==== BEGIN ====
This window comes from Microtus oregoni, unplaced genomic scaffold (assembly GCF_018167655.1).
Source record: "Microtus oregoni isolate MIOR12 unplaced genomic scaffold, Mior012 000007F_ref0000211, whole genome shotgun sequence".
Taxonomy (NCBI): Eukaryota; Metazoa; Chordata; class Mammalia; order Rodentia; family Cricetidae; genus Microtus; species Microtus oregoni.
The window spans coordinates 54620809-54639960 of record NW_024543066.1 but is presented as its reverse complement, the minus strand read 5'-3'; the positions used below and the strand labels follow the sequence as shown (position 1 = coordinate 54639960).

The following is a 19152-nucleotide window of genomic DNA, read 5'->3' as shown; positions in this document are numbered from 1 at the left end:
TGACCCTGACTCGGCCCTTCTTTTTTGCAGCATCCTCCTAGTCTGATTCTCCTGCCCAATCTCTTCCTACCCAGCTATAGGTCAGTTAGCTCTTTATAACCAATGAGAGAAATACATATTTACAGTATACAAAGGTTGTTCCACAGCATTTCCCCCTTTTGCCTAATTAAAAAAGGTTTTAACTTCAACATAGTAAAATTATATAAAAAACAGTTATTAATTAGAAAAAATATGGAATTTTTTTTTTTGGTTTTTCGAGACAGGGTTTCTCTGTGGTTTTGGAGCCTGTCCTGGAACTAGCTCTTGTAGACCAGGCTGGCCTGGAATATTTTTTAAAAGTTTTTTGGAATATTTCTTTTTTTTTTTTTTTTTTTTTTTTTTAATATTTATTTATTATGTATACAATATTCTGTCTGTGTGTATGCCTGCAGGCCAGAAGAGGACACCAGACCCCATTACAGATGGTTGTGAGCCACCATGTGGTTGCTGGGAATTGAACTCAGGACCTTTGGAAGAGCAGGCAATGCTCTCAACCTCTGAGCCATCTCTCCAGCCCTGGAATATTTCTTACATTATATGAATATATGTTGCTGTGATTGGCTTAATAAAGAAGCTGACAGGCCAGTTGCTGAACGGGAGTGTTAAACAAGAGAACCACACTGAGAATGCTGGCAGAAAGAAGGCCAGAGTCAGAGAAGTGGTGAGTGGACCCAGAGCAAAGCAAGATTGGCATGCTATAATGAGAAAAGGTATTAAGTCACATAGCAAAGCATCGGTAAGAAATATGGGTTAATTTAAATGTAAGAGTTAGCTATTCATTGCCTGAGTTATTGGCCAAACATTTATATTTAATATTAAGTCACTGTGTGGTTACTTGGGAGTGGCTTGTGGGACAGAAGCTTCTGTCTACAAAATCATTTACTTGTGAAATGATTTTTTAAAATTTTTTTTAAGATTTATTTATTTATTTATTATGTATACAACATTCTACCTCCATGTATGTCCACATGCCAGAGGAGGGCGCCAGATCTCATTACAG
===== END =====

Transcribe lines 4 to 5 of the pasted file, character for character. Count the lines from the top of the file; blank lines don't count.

The window spans coordinates 54620809-54639960 of record NW_024543066.1 but is presented as its reverse complement, the minus strand read 5'-3'; the positions used below and the strand labels follow the sequence as shown (position 1 = coordinate 54639960).

The following is a 19152-nucleotide window of genomic DNA, read 5'->3' as shown; positions in this document are numbered from 1 at the left end: